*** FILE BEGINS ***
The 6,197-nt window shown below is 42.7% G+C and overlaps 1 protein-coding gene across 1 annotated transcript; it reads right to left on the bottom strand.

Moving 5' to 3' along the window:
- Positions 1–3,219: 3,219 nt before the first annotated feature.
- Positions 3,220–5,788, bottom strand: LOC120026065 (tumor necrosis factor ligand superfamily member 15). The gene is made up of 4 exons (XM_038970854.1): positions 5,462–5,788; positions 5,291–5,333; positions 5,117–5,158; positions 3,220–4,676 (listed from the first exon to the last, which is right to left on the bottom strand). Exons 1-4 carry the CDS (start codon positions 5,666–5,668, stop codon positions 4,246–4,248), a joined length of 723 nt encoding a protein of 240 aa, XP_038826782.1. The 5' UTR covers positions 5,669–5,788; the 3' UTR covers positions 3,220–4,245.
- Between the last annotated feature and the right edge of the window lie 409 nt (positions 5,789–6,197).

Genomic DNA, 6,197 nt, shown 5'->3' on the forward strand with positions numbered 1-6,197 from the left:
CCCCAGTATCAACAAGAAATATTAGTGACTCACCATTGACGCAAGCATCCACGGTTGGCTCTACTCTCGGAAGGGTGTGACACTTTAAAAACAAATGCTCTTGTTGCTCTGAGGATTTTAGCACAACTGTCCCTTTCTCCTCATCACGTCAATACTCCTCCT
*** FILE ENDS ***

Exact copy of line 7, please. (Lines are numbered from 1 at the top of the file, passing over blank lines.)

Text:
CCCCAGTATCAACAAGAAATATTAGTGACTCACCATTGACGCAAGCATCCACGGTTGGCTCTACTCTCGGAAGGGTGTGACACTTTAAAAACAAATGCTCTTGTTGCTCTGAGGATTTTAGCACAACTGTCCCTTTCTCCTCATCACGTCAATACTCCTCCT